9) The more you have, the more you are occupied, the less you give. But the less you have the more free you are. Poverty for us is a freedom. It is not mortification, a penance. It is joyful freedom.
10) The fruit of silence is prayer, the fruit of prayer is faith, the fruit of faith is love, the fruit of love is service, the fruit of service is peace.
11) My secret is a very simple one: I pray

the final day

Every book eventually turns its final page. Every sunset eventually releases its final ray on the spreading darkness. And every trip eventually leads to the final day with only an ocean to cross before returning back home.

I'm glad that day has come.

It has been one more incredible journey to add to the past few years of stories and as this one comes to an end, I am leaving having gained more friends then I ever thought possible to obtain in such a short amount of time. From the old spanish man I shared a sleeper car with on my first overnight train to our disney tour guides that lead us through Italy. From those that I shared a meal with during a Turkish circumcision festival to the incredible small group I found myself surrounded by in Taize. This summer has been full of people; incredible, beautiful and diverse people.

And in gaining this new set of individuals to lean on and trust in, I have deepened the most important relationship I have in my life, the one I share with Christ.

I have come to realize that true love is found in communion - communion with god and communion with friends. When we open ourselves up to expose those inner most frustrations, joys, pains, and dreams, we then begin to live life to its fullest. We begin to live the life that god intended for each of us. The challenge is to learn how to open ourselves up to not only our friends, but to god as well.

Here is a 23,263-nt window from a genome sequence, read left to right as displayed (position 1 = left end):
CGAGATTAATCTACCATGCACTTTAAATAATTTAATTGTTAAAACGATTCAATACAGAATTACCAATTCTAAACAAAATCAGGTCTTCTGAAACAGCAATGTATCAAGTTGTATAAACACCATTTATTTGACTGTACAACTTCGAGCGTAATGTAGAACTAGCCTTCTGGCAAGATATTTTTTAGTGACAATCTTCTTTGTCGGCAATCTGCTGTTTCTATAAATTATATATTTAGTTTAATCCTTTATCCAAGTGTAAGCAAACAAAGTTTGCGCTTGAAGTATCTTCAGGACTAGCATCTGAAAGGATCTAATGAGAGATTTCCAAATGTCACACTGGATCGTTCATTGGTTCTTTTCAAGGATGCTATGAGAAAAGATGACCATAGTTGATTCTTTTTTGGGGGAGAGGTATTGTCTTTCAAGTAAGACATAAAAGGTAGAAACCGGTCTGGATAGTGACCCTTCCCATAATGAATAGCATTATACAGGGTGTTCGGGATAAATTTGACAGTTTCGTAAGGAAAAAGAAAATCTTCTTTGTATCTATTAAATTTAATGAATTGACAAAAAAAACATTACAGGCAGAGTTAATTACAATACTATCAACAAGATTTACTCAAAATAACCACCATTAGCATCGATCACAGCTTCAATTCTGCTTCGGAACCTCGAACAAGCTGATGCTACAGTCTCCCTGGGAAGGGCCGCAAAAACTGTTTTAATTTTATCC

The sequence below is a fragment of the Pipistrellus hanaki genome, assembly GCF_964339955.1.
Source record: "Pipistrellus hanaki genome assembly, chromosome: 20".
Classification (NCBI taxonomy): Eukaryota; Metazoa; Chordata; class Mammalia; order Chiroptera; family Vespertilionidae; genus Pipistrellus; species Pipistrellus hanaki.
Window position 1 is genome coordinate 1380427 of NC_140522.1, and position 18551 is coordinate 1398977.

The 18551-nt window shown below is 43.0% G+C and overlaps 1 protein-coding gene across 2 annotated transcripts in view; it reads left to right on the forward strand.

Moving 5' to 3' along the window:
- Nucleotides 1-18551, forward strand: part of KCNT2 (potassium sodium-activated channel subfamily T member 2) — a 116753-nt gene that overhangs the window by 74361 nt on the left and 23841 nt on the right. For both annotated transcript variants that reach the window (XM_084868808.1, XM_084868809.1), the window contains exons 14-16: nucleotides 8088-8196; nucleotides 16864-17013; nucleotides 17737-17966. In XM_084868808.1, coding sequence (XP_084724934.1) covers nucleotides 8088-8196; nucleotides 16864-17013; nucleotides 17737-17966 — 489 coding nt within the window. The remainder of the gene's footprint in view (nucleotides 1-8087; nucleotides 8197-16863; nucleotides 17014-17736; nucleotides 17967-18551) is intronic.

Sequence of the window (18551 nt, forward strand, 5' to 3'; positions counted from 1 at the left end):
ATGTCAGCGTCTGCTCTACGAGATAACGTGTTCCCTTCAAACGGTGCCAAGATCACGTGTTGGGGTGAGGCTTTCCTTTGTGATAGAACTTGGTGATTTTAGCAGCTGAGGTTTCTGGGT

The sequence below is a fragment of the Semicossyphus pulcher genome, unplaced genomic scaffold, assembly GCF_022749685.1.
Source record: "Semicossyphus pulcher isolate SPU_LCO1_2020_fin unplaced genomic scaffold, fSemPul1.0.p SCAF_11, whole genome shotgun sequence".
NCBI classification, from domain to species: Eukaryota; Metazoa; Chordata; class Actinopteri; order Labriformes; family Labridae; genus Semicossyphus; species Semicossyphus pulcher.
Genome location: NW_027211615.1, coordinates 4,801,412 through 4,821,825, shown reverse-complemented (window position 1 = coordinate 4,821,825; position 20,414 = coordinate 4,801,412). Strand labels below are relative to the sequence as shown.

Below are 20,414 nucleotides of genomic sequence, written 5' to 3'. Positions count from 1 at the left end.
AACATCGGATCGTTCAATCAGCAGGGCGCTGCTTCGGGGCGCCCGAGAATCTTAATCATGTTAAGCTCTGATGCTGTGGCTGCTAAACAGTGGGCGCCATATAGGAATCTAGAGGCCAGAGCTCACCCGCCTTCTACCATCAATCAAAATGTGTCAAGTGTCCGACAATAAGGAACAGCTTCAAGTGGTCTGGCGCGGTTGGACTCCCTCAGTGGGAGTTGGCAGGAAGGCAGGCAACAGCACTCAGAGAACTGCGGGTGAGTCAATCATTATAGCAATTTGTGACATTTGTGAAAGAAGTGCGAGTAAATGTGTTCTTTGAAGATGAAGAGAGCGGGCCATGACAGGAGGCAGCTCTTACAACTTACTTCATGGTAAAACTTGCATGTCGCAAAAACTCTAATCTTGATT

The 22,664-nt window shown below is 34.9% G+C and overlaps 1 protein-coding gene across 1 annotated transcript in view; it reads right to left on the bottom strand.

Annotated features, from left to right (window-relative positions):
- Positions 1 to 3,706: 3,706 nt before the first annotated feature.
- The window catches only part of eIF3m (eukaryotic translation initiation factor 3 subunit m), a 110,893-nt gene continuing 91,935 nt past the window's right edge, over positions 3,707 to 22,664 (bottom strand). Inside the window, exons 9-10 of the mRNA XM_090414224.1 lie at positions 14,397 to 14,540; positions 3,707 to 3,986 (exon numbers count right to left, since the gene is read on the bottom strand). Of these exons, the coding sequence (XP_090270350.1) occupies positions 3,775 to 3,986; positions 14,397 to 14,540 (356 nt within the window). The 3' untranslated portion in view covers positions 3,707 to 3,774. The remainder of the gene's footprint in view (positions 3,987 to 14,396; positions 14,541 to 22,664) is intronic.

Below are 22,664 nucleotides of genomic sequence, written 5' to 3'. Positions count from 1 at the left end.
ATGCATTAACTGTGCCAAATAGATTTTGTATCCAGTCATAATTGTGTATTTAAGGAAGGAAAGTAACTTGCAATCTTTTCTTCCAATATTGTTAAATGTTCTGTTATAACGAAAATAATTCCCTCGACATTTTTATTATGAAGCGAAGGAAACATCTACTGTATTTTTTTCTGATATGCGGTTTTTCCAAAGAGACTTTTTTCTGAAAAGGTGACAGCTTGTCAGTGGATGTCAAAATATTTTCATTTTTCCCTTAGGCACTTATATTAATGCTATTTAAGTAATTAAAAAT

Standing raw in front of god is not the fluffy picture I sometimes imagine of Jesus sitting under a tree and welcoming all the children to him. Exposing ourselves entirely to god invokes a lot more emotion, such as when Lazarus died. In the story, Jesus goes to where Mary and the others are mourning the death of Lazarus. There, Mary exposes herself, hiding none of her frustrations or feelings, entirely to Jesus.
Mary came to where Jesus was waiting and fell at his feet, saying "Master, if only you had been here, my brother would not have died."
When Jesus saw her sobbing and the Jews with her sobbing, a deep anger welled up within him. He said, "Where did you put him?"
"Master, come and see," they said. Now Jesus wept.
Just as with the kids under the tree, Mary finds herself running towards Jesus and falling in his lap. But not in happiness and joy as the children might be experiencing, but instead in complete frustration, exhaustion and sadness over the loss of her brother. Rather than leaping into Jesus' lap, Mary finds herself collapsing at his feet.

That's what communion requires, that's what a relationship with Christ looks like at times.

Each step along this summer journey has helped me uncover what that relationship looks like for me; each city and town teaching me something different.

As I pack my bags and jot down the final email for friends I plan on keeping in touch with, I have realized that sometimes the simplest of revelations take the longest to fully understand. But of everything that this summer has taught me, one of the most important lessons is this:

Count your days in neither minutes nor hours, but rather smiles and conversations.

It's amazing how quickly I lost track of my time while traveling this summer. In the beginning, I was concerned with how many days I had left on my train pass and when I needed to get from place to place to meet up with certain people. But as time passed, and those concerns disappeared, I began to forget about how much time it had been since leaving Sweden or before returning back home. Instead I found myself dwelling on conversations and smiles. Fortunately, I was able to record a few of those conversations, specifically about sustainability, here. The smiles I will have to work a little better on documenting, but trust me, there were plenty of them :)

'Pay It Forward' Cafe

An awesome example of how serving others completely in selfless love can truly change the world. I love finding examples like this and thinking of how we can take such a simple idea and expand it into other areas of our life - anybody have some ideas??